The fast-food breakfast wars intensified last week. What can we learn from the latest advancement?
Panera rolled an unlimited-coffee subscription model last week. For a monthly fee of $9, you can now get unlimited hot/iced coffee/tea. A cup of Panera coffee usually costs $2.20, so once you’ve had the 4th cup in a month, you start to get the bang for your buck.
As a sports & entertainment organization, what can we take away from this latest move?
1) Test the marketplace for new ideas.
Perhaps you pilot new, behind-the-scenes content from your student-athletes for a small group of donors. Maybe you add a new service like expedited entry to your arena for select season ticket holders. Test it, measure it, expand or delete it.
Panera tested the marketplace by offering this subscription model in 150 stores across three states before going nationwide. In those test markets, more than 90% of subscribers renewed their subscription, with most test subscribers visiting every other day, often buying food along with their free coffee.
The test run gave them a great idea of some early indicating key performance indicators. Things like usage rate, % of subscribers purchasing additional items, and renewal rates which allow them to better forecast stable future revenue.
The test run follows the design thinking approach clearly:
Empathize – Consumers behaviors are changing. My dad used to drink a Dr. Pepper to start every morning. In contrast, I haven’t drank a full-soft drink in 10+ years (humblebrag). But coffee fits right in with current dietary trends. It’s naturally no-calorie, gluten-free, dairy-free, and carb-free. Soda consumption hit a 30-year low in 2016, opening the door for coffee as beverage of the morning.
Define- In the US, roughly 64% of adults drink coffee daily, the highest proportion since 2012. Looking at Americans spending habits, they are spending more on coffee than ever according to the National Coffee Association. As Panera looks to solve the larger problems of their customers based on their goals and motivations, a defining question becomes, “how can we help our customers save money on coffee but still get their fix?”
Ideate- This is the fun part, where you challenge your assumptions and “think outside the box.” A subscription service for unlimited coffee sure fits that.
Prototype- This is where you start to try scaled down versions of your service or product, and fits perfectly with the 150 store experiment Panera ran before launching nationwide.
Test – In an interview with Business Insider, Panera CEO Niren Chaudhary said the company could use different subscription price points or bundle propositions to add more versatility to the subscription model. As the model continues to gain traction, it makes sense they will test new products and tweaks on the model.
Before rolling out new offerings to your entire fan base, are there new services and products you can introduce in a limited capacity to see the actual response and feedback?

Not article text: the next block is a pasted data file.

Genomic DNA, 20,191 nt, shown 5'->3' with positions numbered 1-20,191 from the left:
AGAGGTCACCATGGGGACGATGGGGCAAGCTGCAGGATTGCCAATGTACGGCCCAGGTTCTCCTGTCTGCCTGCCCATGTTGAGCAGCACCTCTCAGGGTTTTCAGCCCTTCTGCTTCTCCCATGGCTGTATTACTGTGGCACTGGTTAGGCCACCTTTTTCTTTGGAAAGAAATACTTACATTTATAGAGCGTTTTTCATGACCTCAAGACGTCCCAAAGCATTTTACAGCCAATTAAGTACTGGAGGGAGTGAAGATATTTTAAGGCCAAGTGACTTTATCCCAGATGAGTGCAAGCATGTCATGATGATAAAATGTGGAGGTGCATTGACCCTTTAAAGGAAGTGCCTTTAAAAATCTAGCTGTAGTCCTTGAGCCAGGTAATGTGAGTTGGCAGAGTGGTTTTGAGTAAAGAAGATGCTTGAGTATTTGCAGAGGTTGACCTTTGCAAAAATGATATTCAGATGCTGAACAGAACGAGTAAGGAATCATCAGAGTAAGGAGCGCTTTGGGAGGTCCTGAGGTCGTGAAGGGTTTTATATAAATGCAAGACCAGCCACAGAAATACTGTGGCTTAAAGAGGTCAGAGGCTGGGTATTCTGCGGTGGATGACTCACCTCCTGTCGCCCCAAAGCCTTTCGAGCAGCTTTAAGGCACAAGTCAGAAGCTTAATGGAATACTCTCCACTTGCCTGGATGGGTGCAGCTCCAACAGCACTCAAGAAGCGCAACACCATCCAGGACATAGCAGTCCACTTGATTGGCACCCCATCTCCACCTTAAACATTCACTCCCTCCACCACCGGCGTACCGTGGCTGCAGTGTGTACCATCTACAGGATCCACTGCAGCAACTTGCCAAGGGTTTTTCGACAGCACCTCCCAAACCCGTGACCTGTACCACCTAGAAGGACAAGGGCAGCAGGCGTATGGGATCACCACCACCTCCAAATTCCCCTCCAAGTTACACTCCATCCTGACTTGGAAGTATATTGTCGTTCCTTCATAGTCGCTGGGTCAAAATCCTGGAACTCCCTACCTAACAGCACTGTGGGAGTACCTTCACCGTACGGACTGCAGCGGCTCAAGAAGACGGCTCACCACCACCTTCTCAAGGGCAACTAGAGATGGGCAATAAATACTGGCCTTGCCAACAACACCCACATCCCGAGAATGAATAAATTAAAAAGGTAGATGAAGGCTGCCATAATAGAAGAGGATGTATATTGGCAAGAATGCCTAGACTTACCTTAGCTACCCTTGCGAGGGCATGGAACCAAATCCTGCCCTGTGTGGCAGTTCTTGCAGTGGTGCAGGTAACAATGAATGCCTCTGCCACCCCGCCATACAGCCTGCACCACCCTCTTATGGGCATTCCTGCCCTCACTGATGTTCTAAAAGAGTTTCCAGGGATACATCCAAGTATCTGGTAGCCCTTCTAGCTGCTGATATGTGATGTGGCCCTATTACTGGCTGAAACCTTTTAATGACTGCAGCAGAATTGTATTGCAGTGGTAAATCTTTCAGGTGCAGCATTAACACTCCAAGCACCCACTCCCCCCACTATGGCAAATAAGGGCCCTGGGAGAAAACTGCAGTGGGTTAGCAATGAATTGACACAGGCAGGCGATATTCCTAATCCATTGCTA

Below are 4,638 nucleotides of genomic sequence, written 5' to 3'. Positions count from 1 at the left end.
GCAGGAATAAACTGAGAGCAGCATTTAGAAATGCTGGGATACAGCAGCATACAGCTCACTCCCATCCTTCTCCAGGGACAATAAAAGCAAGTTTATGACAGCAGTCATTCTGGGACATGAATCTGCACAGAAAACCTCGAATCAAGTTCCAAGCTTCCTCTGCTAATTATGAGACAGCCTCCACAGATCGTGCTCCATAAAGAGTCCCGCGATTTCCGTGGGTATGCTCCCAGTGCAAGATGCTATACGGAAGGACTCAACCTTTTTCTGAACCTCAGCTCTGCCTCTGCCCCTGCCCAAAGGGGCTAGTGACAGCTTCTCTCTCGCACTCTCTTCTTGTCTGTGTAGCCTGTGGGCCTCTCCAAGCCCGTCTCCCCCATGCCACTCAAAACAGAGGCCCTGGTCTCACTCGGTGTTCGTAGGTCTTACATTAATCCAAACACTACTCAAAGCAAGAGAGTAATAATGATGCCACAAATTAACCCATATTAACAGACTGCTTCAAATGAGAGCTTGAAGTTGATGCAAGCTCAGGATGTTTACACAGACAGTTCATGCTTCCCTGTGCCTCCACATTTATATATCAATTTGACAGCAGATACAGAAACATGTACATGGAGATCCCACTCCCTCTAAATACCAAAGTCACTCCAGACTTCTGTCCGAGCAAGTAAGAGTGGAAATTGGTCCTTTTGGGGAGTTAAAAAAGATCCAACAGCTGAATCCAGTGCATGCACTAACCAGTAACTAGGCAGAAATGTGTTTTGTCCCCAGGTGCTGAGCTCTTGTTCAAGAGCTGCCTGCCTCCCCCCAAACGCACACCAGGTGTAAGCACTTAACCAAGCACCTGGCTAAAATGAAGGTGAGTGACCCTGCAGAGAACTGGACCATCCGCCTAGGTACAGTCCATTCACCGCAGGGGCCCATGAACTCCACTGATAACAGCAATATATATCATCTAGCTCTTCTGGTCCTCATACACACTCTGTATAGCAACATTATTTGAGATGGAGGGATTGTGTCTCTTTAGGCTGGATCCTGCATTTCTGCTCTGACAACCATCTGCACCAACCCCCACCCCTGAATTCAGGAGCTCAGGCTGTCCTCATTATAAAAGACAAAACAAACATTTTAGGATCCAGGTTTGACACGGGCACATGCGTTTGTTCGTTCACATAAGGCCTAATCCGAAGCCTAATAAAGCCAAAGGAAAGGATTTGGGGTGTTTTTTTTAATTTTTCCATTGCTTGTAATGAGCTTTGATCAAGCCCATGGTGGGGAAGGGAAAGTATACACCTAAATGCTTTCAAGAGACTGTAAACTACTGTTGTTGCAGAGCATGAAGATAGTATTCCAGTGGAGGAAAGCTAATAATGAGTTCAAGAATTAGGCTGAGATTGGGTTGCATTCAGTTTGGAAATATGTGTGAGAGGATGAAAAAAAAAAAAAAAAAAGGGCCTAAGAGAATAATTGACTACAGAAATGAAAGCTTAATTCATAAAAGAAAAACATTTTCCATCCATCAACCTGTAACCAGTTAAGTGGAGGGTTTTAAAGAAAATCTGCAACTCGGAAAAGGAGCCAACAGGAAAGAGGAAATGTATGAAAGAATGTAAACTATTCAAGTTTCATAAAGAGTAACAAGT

2) Create a low cost acquisition tool.
16oz of coffee grounds (the biggest contributor to a cup of coffee costs) costs anywhere from 0.08 cents to 0.52 cents, depending on the quality of the coffee bean. In reality, Panera’s cost per 16oz is probably even lower, considering their parent company, JAB Holdings has a huge influence on the supply chain.
In coffee, Panera has found a desirable offering with very little cost to produce. If a 16oz of quality Panera coffee costs 0.25 cents to make, and we find a Panera coffee super-fan who takes advantage of the unlimited coffee and visits every day, we’re still only talking about $7.50 in coffee… a positive net return for Panera.
So how often were subscribers in test markets actually using their offer for free coffee? It seems that in the 150 test restaurants, subscribers were visiting Panera almost every other day, and as you might assume, many of those customers purchased food during their visits.
Additionally, in early market studies, Panera found an increase of 25% in new registrants for the MyPanera rewards program. For anyone unfamiliar with the program, for the cost of your email address and phone number, you get free surprises every few visits. And the free surprises are GREAT – a few years ago, I literally got a free bagel, every day, for the entire month.
On average, I get about seven to eight emails a month from Panera, reminding me and providing me reasons to come in. But even better, the program captures data about my preferences in orders, flavors, what items I order together, etc. That way, Panera can shape their offerings to better reflect what their customers are actually looking for. And they can directly market to you on a platform that you spend multiple hours a day – your email inbox.
Not only are they winning new customers, they’re also getting more frequent visits from already loyal customers. How are you getting fans into you CRM outside of potentially expensive ticket purchases? What’s your low cost acquisition tool?